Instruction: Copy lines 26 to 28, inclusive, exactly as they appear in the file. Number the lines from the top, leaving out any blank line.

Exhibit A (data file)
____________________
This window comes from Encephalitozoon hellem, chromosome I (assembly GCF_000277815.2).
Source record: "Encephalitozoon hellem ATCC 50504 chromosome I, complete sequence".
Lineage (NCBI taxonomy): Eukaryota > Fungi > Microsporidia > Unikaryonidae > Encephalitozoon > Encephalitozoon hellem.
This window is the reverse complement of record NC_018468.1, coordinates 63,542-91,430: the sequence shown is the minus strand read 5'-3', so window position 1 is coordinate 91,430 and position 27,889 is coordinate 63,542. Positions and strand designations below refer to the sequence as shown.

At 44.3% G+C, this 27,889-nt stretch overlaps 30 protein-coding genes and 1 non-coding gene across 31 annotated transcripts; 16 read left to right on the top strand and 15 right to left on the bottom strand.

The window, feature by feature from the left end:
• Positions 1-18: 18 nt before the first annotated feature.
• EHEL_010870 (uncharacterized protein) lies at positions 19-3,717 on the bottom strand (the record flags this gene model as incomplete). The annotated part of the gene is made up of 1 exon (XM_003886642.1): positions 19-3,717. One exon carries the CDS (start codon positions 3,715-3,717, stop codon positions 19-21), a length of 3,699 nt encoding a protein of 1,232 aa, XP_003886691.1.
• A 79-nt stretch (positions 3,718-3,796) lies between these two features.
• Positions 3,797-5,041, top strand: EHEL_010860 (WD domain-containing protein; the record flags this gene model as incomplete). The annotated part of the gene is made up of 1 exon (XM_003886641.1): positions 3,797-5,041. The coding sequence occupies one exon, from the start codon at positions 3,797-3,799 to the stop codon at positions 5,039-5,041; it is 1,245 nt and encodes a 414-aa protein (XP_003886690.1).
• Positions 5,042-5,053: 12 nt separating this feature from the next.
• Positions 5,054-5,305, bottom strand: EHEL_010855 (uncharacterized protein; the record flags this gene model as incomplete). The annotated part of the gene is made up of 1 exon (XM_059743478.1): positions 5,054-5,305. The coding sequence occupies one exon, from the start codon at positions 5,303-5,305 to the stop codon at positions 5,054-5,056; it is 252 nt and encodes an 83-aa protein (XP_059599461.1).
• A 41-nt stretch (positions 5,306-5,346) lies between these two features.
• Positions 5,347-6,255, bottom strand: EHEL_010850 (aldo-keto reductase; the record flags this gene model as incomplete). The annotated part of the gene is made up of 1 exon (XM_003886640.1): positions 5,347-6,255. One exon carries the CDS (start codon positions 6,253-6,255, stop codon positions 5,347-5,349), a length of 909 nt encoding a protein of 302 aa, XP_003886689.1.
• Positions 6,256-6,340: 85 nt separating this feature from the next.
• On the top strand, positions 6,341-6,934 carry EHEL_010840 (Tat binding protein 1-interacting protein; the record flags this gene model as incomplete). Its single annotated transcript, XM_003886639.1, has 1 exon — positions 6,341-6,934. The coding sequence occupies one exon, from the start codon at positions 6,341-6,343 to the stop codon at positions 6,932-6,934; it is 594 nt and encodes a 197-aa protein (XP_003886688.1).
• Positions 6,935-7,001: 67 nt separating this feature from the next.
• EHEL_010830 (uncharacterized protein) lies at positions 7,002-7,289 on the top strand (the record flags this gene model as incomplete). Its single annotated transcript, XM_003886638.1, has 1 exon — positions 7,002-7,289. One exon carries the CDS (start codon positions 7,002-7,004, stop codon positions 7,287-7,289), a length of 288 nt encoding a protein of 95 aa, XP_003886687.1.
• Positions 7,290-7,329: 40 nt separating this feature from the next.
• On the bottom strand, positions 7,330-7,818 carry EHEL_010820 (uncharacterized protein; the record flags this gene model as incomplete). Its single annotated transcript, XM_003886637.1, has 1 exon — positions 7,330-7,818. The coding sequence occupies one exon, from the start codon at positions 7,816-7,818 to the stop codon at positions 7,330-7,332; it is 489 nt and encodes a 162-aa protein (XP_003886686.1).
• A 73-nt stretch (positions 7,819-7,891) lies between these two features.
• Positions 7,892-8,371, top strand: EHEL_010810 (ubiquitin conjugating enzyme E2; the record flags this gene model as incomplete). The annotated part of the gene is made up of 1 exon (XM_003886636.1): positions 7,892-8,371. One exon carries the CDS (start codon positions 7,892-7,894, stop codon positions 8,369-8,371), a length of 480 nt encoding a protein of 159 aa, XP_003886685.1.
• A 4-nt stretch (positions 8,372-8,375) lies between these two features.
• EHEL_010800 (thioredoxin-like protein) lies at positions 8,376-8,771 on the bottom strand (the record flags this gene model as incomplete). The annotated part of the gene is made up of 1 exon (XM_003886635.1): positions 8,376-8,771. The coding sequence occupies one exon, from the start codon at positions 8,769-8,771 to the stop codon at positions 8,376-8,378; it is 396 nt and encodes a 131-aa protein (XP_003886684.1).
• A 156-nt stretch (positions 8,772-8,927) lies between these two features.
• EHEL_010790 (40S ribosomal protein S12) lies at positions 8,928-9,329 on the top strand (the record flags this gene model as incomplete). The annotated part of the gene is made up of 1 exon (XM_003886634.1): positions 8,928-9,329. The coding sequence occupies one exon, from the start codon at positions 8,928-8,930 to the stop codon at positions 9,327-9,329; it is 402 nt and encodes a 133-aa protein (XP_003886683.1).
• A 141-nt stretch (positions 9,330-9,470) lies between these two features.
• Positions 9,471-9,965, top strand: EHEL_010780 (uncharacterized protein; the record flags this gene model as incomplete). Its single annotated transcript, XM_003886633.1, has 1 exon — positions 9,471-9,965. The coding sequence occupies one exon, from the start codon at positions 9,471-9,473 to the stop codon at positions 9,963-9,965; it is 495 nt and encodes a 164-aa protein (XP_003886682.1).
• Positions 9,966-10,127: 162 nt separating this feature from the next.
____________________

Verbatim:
• EHEL_010790 (40S ribosomal protein S12) lies at positions 8,928-9,329 on the top strand (the record flags this gene model as incomplete). The annotated part of the gene is made up of 1 exon (XM_003886634.1): positions 8,928-9,329. The coding sequence occupies one exon, from the start codon at positions 8,928-8,930 to the stop codon at positions 9,327-9,329; it is 402 nt and encodes a 133-aa protein (XP_003886683.1).
• A 141-nt stretch (positions 9,330-9,470) lies between these two features.
• Positions 9,471-9,965, top strand: EHEL_010780 (uncharacterized protein; the record flags this gene model as incomplete). Its single annotated transcript, XM_003886633.1, has 1 exon — positions 9,471-9,965. The coding sequence occupies one exon, from the start codon at positions 9,471-9,473 to the stop codon at positions 9,963-9,965; it is 495 nt and encodes a 164-aa protein (XP_003886682.1).